The only way to parent with the same grace that God gives to us, is to offer our children the same grace God gives for our imperfections. If we demand perfection of our children to keep us looking good or to keep them faithful then we are already failures. And we are living under the self-deception that we can do what the Word of God says we cannot, create perfect followers of the law.

When we live in a house of perfection we live in a house of constant accusation. That’s because the law, that defines perfection, is an accuser, and not an unfair one at that: they aren’t trumped up charges. But because the law constantly accuses us, we tend to become accusers of others who aren’t keeping the law as well as we think we are. We rationalize this because, after all, we all want something better for our kids, and so if it takes a ‘scared straight’ approach so they can avoid the same mistakes we made in our youth we will do it. Of course this is an exercise in futility and rooted in a prosperity gospel of parenting, which imagines that our kids deserve a better life than we had. But imagining that our kids will be perfect and never fall into sin is a gross mishandling and misrepresentation of the gospel.

Disciples are not made primarily on lecture, instruction, or discipline, but by observation of the discipler by the disciple. That means how we parent our child bears tremendous weight on the discipleship of our child.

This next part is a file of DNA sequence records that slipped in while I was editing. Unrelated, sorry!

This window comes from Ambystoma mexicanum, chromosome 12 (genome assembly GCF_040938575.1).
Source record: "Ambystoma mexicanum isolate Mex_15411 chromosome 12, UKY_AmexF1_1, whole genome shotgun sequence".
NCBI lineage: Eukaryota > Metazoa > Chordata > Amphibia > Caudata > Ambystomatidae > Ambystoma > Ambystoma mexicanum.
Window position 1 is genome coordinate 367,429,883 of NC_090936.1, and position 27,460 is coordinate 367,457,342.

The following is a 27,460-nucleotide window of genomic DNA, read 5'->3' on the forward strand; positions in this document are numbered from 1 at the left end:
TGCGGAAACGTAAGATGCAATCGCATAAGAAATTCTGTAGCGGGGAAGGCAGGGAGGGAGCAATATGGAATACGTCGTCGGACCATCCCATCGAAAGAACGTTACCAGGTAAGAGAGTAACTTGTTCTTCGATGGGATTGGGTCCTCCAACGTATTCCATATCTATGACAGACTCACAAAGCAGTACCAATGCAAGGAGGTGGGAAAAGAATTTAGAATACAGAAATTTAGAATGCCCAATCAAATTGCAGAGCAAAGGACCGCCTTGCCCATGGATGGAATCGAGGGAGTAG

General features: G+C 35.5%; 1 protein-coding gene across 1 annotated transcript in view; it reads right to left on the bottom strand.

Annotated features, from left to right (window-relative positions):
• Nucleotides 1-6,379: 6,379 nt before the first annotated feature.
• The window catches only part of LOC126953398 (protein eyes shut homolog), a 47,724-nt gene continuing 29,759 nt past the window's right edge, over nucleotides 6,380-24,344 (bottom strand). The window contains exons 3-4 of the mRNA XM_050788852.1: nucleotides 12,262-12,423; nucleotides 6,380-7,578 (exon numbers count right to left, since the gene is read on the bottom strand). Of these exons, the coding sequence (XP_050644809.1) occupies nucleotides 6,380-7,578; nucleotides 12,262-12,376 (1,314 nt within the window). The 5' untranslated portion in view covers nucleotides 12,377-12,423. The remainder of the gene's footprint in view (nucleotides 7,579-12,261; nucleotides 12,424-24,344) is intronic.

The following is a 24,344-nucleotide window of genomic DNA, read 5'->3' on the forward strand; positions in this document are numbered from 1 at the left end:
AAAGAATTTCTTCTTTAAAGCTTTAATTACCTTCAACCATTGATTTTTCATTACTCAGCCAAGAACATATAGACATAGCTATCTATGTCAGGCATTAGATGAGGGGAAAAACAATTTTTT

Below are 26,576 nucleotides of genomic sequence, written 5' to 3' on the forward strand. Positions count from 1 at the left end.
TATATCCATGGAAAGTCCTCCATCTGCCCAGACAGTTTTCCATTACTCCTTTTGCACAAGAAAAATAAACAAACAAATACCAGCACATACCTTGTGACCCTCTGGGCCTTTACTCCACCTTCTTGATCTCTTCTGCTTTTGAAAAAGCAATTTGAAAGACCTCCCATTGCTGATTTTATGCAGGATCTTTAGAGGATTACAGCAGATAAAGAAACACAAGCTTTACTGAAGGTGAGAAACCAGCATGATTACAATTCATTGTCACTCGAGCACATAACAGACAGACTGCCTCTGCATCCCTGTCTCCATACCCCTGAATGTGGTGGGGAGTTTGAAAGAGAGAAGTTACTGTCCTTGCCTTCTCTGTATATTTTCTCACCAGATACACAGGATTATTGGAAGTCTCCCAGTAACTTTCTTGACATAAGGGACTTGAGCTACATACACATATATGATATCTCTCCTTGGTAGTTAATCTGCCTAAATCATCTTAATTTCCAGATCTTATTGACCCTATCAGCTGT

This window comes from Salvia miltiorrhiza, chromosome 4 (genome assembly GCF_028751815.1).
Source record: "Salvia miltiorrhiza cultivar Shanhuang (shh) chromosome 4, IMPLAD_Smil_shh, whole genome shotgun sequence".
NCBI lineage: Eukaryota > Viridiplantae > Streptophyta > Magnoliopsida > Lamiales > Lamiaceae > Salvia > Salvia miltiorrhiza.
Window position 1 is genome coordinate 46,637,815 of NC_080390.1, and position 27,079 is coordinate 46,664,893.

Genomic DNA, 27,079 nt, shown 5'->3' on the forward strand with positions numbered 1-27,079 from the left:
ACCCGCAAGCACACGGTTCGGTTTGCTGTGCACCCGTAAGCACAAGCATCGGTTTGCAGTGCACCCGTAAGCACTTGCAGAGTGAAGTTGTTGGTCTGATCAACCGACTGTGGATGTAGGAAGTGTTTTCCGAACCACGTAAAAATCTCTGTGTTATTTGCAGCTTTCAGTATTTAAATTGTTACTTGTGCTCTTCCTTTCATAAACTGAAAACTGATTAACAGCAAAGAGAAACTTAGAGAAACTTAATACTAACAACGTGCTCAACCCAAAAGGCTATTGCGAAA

In the time of Jesus, his disciples were called followers because they literally followed him around, listening to what he said and doing what he did. He was the one the disciples would imitate. So what then of the little disciples in our homes? Would it be a good thing or a bad thing for them to imitate us, to follow in our footsteps, to walk in our ways? Not to walk in the ways of our sin, but in the ways of our demand for perfection from others: not to walk in the ways of our past, but in the ways of our present?

This is the inherent danger of creating disciples of anyone but of Jesus himself. The only thing that we are qualified to be is a sinner saved by grace. If we want to disciple our kids to be perfect then we have to be living that way ourselves, otherwise we are telling them one thing and living another and that hypocrisy is then easily imitated by our kids who learn to live a double life just like we do.

The way we parent/disciple has to lead our children to a clear and biblical view of the gospel. And that means perfectionism can’t be the goal, being successful can’t be the goal, being well-mannered, being seen and not heard, turning out better than we did, being religious, patriotic, moral, none of these can be the goal. But to have a right view of God and of man, and a clear and intimate understanding of the gospel of grace, and to build a house that prodigals yearn to run back to, that is the goal of the discipling parent.

Excerpt From: Michael DiMarco. “House of Grace – Big Sinners Raising Little Sinners.”


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